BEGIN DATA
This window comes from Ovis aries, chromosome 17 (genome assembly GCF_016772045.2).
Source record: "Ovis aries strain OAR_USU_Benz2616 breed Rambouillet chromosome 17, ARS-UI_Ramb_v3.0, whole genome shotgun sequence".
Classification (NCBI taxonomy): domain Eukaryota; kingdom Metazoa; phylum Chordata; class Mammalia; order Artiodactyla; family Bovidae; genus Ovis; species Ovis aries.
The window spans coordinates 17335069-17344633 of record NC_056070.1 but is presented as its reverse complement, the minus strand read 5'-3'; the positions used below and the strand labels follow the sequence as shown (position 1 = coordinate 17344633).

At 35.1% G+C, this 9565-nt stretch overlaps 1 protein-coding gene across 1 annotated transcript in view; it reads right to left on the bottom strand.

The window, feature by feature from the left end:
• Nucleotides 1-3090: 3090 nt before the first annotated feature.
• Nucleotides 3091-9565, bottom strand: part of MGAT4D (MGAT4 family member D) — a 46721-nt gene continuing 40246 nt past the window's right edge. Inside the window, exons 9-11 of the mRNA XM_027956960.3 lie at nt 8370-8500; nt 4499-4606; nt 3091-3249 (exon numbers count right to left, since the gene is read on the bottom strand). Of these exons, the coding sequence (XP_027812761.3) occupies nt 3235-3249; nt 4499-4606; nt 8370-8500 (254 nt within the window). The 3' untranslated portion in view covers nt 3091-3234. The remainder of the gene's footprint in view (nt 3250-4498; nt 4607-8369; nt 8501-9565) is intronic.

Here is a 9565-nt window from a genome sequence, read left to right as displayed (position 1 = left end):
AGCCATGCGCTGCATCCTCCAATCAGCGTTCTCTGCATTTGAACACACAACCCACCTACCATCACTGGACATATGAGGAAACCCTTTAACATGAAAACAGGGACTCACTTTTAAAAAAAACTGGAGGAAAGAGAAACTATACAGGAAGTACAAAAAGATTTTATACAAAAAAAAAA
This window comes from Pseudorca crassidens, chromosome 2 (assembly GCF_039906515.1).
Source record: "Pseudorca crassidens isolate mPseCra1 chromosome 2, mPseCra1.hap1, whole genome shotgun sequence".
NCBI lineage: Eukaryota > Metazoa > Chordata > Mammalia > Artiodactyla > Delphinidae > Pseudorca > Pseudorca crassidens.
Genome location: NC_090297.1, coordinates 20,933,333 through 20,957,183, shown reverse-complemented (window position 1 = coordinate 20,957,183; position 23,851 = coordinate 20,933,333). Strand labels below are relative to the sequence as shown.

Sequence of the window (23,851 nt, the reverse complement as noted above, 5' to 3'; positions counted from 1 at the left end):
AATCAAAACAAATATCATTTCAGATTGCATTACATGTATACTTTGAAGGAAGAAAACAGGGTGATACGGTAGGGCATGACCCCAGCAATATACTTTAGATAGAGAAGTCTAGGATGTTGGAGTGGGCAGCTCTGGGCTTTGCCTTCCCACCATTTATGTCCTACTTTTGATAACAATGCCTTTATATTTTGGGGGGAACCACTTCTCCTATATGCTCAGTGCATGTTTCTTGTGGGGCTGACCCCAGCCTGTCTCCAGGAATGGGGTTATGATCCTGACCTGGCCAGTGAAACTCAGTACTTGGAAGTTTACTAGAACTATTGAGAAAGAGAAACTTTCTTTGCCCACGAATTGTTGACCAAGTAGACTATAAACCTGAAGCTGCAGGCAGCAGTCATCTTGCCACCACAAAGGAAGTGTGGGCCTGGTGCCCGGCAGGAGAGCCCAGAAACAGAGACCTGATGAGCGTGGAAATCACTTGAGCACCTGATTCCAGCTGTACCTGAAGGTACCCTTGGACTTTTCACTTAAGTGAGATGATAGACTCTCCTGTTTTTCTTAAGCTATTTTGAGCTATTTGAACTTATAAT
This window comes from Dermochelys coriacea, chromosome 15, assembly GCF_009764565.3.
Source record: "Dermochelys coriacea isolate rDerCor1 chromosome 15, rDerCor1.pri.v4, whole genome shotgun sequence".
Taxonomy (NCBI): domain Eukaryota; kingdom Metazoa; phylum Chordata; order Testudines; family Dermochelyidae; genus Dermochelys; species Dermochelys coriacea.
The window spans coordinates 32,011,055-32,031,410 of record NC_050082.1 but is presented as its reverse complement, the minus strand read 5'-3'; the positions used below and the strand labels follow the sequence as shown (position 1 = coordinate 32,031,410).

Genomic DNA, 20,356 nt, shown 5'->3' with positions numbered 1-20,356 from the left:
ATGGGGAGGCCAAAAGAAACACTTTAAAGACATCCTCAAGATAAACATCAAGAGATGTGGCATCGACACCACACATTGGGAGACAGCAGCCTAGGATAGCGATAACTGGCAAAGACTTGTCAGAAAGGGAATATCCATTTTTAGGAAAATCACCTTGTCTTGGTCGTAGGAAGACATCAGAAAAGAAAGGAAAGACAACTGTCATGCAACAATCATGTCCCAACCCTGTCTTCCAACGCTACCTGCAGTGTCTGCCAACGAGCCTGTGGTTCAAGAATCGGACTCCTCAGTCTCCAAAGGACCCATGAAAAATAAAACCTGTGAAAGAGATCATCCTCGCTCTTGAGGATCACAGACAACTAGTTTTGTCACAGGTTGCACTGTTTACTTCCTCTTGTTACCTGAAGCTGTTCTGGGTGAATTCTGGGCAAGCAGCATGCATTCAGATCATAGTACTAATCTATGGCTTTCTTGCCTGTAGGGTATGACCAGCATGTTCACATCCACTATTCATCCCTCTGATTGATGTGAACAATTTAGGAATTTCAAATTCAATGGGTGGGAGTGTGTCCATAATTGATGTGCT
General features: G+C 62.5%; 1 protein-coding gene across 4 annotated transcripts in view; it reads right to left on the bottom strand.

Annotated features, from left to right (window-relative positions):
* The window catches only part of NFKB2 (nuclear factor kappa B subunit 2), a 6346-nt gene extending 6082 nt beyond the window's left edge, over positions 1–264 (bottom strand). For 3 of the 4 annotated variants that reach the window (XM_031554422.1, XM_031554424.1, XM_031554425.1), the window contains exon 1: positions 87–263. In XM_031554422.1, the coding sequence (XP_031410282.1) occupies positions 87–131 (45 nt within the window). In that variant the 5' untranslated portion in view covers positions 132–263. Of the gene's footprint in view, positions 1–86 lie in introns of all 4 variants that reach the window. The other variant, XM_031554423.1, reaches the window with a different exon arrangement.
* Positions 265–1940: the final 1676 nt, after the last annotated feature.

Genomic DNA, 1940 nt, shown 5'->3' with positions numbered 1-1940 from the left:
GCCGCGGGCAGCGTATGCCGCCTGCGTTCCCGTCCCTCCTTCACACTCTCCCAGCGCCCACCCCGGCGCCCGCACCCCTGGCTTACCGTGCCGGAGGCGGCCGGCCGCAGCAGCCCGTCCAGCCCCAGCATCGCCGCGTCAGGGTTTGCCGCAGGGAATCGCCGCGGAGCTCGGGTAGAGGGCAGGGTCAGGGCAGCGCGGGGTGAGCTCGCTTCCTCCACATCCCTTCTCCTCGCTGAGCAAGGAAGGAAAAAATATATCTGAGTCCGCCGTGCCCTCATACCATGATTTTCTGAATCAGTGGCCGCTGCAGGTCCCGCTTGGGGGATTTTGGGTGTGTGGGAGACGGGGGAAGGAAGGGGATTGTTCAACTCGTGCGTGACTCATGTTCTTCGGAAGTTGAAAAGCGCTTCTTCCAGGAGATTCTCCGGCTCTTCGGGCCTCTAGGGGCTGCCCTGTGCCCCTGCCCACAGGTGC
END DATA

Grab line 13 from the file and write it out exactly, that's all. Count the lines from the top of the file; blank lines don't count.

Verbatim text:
NCBI lineage: Eukaryota > Metazoa > Chordata > Mammalia > Artiodactyla > Delphinidae > Pseudorca > Pseudorca crassidens.